• Provide links to some important pages.
    • Provide a contact form OR a link to your contact page so people can contact you!
  4. A “Grade A” 404 Page Site: Slickdeals Grade A
    Page Not Found

    This is a great example of a 404 page. In the left-hand column it tells you things that may have led you to this page. In the right-hand column, it goes into a little more detail and explains some things to try to get you where you need to go. If all else fails you can click on one of the provided links or contact them. If I was their programmer though, there is one more thing I would do. This is a deals website where new deals are added multiple times a day; they should take advantage of this space and show their latest deals!

You’ve now seen what you should and shouldn’t do with your 404 page. Let me summarize the main points for you!

  • Consistency – The default Windows and Unix 404 pages are just awful and people may think they have actually left your site! It is best to blend in your 404 page with the rest of your site.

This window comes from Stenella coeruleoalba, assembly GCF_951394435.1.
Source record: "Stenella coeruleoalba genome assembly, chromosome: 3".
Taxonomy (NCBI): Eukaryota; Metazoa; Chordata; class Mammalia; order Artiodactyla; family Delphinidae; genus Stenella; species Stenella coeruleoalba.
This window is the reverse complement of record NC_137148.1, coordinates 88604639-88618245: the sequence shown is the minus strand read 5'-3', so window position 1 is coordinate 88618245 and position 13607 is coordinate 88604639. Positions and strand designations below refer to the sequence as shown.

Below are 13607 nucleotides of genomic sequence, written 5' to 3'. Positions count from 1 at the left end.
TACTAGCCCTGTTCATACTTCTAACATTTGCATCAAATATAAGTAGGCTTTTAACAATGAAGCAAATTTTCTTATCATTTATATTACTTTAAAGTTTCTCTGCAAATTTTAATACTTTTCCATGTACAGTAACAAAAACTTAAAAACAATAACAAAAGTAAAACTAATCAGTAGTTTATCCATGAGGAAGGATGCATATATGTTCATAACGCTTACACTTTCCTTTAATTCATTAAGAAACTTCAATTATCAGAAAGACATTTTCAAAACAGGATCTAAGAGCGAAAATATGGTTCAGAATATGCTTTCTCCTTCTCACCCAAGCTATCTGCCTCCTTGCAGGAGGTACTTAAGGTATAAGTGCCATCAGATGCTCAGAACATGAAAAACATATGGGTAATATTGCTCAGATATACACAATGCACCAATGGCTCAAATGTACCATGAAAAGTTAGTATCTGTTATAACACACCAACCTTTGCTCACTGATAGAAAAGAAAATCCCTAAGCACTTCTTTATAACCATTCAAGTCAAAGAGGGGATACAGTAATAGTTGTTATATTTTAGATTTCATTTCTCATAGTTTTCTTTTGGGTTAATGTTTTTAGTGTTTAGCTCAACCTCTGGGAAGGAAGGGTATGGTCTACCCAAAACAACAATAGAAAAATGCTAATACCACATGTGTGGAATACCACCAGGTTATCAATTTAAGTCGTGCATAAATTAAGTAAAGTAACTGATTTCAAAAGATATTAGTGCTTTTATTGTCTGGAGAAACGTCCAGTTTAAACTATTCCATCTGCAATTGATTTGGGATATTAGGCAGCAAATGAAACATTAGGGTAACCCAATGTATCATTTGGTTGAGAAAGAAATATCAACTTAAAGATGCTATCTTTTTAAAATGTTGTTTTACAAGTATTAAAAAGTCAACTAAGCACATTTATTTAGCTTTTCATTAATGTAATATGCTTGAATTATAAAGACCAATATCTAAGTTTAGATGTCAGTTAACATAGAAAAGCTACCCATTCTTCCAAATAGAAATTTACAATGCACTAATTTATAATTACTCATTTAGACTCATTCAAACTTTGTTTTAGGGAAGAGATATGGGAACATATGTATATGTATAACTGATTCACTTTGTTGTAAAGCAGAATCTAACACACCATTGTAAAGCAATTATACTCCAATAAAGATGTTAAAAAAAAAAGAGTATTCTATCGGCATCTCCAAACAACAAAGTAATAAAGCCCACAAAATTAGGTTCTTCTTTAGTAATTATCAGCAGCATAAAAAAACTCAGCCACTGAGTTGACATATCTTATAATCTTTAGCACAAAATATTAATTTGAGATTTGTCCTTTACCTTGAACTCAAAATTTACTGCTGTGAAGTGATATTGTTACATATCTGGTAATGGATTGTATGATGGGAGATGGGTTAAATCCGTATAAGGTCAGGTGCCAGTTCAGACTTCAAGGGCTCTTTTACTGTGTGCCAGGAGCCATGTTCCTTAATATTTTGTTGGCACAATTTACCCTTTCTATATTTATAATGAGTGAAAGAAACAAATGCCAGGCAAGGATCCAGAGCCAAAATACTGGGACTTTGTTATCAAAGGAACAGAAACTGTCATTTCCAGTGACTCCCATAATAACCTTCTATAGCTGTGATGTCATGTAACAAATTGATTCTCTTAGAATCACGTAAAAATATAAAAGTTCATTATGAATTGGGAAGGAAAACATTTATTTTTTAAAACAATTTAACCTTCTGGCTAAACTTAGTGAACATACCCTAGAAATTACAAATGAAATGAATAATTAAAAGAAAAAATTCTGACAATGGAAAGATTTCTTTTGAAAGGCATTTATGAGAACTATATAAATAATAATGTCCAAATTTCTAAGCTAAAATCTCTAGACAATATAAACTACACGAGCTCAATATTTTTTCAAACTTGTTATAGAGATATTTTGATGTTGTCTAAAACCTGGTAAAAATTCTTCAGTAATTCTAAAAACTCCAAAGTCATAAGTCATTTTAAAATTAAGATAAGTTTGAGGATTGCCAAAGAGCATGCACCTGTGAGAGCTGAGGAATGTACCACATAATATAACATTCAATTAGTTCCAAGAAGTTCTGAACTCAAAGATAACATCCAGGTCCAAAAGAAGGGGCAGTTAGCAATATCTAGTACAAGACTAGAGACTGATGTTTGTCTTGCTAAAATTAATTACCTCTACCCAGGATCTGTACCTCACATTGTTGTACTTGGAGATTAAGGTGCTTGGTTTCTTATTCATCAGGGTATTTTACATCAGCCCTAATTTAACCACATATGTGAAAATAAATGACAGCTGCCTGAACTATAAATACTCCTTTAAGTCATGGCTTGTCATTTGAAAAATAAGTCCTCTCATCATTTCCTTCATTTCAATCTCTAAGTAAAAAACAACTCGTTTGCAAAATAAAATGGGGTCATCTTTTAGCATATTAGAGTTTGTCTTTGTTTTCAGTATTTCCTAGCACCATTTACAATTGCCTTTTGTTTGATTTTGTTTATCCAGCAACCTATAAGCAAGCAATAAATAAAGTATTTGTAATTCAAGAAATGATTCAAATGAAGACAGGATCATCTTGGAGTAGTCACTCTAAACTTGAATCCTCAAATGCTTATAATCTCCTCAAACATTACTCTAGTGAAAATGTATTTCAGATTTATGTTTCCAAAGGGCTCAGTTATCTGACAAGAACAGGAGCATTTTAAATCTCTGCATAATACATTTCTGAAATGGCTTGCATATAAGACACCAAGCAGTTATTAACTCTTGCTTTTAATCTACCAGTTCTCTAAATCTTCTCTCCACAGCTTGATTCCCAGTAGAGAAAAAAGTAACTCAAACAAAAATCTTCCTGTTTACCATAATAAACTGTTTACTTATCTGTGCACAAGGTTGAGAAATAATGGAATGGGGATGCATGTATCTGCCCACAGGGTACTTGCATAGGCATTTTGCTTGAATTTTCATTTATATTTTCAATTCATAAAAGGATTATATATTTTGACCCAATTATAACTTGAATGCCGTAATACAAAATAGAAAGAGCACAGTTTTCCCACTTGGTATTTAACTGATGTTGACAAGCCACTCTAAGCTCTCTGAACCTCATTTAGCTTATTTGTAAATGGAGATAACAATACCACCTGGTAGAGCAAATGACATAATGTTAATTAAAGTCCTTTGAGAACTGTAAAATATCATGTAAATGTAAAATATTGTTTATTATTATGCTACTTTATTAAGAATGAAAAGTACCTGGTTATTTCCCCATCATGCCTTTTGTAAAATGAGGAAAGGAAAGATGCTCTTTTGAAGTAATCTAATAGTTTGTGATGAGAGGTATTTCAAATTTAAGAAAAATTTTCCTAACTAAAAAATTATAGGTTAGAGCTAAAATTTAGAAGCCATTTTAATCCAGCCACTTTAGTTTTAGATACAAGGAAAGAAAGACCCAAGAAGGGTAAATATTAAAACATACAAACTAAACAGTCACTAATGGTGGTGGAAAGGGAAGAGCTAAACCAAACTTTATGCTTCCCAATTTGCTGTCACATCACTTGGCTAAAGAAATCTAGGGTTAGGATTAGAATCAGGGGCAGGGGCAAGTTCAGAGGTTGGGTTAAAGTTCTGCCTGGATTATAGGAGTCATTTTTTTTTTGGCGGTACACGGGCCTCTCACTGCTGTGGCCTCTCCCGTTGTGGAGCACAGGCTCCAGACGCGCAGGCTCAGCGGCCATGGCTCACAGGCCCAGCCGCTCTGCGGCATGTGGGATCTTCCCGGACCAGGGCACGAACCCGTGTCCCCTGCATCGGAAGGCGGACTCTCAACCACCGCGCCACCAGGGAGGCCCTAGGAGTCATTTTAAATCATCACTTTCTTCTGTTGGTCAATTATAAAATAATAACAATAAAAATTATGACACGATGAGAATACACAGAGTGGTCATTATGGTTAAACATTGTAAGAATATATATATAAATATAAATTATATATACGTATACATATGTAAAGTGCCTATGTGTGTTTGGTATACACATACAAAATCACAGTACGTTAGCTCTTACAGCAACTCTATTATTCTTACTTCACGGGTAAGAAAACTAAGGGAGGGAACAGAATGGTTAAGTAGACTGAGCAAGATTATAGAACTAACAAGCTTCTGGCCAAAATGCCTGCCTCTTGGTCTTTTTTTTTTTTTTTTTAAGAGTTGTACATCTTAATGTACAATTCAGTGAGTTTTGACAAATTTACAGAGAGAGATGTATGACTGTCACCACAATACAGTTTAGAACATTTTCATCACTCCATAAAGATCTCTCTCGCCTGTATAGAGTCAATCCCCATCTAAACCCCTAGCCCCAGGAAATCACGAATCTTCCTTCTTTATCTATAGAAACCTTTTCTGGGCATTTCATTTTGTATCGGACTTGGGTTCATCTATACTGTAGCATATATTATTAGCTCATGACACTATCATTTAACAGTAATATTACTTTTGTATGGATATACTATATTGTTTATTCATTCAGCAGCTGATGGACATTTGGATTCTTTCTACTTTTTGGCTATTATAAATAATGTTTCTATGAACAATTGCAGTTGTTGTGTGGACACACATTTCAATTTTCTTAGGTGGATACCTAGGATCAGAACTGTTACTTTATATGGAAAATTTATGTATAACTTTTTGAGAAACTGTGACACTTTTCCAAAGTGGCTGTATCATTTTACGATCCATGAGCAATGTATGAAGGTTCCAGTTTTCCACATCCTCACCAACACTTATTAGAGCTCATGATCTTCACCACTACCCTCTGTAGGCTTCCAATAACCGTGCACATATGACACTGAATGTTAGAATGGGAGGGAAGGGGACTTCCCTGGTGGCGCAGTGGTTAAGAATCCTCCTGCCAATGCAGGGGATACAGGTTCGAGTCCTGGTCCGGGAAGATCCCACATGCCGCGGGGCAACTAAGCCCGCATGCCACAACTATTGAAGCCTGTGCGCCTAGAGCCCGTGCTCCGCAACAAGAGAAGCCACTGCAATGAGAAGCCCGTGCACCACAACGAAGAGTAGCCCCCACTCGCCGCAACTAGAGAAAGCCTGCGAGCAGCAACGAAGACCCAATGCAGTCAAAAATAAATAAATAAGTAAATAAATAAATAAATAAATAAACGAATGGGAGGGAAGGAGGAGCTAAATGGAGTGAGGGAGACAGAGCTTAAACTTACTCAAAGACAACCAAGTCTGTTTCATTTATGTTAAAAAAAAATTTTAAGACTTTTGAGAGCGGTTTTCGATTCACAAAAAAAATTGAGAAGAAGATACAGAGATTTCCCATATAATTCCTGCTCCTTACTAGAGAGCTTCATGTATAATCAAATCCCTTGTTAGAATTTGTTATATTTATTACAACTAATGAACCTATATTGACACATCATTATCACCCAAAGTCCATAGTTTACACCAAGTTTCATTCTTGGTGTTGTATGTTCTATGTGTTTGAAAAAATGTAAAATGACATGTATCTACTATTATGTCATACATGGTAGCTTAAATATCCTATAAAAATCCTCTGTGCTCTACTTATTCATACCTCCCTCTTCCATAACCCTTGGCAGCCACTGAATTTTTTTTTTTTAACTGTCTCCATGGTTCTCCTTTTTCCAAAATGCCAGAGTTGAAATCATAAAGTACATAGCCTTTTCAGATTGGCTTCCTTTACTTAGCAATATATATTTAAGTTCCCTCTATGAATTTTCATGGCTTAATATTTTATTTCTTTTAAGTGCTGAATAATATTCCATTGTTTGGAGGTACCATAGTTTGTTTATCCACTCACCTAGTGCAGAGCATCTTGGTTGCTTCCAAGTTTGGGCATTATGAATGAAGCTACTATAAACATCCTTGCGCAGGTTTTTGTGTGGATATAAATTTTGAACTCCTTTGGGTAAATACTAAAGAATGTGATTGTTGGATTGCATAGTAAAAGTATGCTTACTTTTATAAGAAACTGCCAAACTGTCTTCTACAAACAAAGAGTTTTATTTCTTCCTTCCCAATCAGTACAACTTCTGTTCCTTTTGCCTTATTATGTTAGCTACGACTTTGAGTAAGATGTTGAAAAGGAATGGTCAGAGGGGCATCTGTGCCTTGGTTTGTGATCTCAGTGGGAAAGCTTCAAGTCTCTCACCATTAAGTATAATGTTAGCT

• Announce the error -Make sure you explain to the user that they have reached an error and give examples of what may have caused the error.
  • Provide solutions – Give possible solutions to fixing the error that led your visitor to your 404 page.
  • Show off your site – This is a great opportunity to show the visitor some of your great posts or provide a search form for them. Don’t let this opportunity go wasted!
  • Provide a way to contact you -You should provide a link to your contact form or even the form itself. Let your readers know that if they have any questions, they are welcome to contact you!

I’ve learned that when you are creating a website you really need to give as much attention to the 404 page as your other pages. When someone gets lost on your site which is bound to happen, you can either recover gracefully or scare them away and loseWeight Exercise a potential repeat visitor or customer. Now I want to see YOUR 404 pages!

11 Responses to “What’s Your 404?”

1 Paul Bradish

Currently, my 404 is just a redirect that sends visitors back to the main page of my blog.

I’ve been thinking about turning the 404 into a site map since who knows what they may have been looking for. I really like how Aaron Wall of SEO Book created his 404 page.

2 Golgotha

Thanks Sara for pointing out my dirty laundry. I’ve been meaning to update the 404 page, but haven’t found the time…

3 Colin Carmichael